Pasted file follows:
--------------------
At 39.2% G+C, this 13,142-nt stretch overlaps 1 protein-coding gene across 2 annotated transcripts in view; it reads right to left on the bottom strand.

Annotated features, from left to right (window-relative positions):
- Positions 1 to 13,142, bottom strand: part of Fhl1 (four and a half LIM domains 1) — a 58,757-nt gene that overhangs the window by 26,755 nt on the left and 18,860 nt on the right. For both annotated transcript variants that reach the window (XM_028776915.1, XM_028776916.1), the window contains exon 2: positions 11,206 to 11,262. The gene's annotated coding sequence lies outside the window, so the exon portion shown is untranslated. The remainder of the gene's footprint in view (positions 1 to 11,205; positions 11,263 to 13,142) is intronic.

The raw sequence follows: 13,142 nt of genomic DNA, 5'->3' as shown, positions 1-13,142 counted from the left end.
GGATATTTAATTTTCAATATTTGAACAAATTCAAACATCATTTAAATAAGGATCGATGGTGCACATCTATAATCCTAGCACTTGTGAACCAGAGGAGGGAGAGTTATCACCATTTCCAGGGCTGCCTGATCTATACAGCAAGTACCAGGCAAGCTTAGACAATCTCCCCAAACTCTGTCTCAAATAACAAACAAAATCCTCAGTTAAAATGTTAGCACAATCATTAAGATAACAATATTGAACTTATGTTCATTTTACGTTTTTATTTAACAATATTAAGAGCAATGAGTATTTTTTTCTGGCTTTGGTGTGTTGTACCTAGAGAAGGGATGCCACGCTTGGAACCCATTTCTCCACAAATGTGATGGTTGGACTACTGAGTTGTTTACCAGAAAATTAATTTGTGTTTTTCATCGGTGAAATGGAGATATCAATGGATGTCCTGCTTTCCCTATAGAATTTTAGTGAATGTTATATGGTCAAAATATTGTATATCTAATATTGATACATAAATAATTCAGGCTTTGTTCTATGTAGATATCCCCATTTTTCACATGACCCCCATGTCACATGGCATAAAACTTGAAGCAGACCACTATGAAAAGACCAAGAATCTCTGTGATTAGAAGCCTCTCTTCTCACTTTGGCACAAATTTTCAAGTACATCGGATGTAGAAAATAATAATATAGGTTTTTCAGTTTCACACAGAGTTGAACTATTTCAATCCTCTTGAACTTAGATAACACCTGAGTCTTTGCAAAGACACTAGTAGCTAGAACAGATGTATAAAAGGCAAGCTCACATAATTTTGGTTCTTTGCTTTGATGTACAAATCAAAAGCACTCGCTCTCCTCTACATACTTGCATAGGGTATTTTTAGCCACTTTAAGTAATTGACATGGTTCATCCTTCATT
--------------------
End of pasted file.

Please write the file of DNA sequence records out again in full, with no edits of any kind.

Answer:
At 39.2% G+C, this 13,142-nt stretch overlaps 1 protein-coding gene across 2 annotated transcripts in view; it reads right to left on the bottom strand.

Annotated features, from left to right (window-relative positions):
- Positions 1 to 13,142, bottom strand: part of Fhl1 (four and a half LIM domains 1) — a 58,757-nt gene that overhangs the window by 26,755 nt on the left and 18,860 nt on the right. For both annotated transcript variants that reach the window (XM_028776915.1, XM_028776916.1), the window contains exon 2: positions 11,206 to 11,262. The gene's annotated coding sequence lies outside the window, so the exon portion shown is untranslated. The remainder of the gene's footprint in view (positions 1 to 11,205; positions 11,263 to 13,142) is intronic.

The raw sequence follows: 13,142 nt of genomic DNA, 5'->3' as shown, positions 1-13,142 counted from the left end.
GGATATTTAATTTTCAATATTTGAACAAATTCAAACATCATTTAAATAAGGATCGATGGTGCACATCTATAATCCTAGCACTTGTGAACCAGAGGAGGGAGAGTTATCACCATTTCCAGGGCTGCCTGATCTATACAGCAAGTACCAGGCAAGCTTAGACAATCTCCCCAAACTCTGTCTCAAATAACAAACAAAATCCTCAGTTAAAATGTTAGCACAATCATTAAGATAACAATATTGAACTTATGTTCATTTTACGTTTTTATTTAACAATATTAAGAGCAATGAGTATTTTTTTCTGGCTTTGGTGTGTTGTACCTAGAGAAGGGATGCCACGCTTGGAACCCATTTCTCCACAAATGTGATGGTTGGACTACTGAGTTGTTTACCAGAAAATTAATTTGTGTTTTTCATCGGTGAAATGGAGATATCAATGGATGTCCTGCTTTCCCTATAGAATTTTAGTGAATGTTATATGGTCAAAATATTGTATATCTAATATTGATACATAAATAATTCAGGCTTTGTTCTATGTAGATATCCCCATTTTTCACATGACCCCCATGTCACATGGCATAAAACTTGAAGCAGACCACTATGAAAAGACCAAGAATCTCTGTGATTAGAAGCCTCTCTTCTCACTTTGGCACAAATTTTCAAGTACATCGGATGTAGAAAATAATAATATAGGTTTTTCAGTTTCACACAGAGTTGAACTATTTCAATCCTCTTGAACTTAGATAACACCTGAGTCTTTGCAAAGACACTAGTAGCTAGAACAGATGTATAAAAGGCAAGCTCACATAATTTTGGTTCTTTGCTTTGATGTACAAATCAAAAGCACTCGCTCTCCTCTACATACTTGCATAGGGTATTTTTAGCCACTTTAAGTAATTGACATGGTTCATCCTTCATT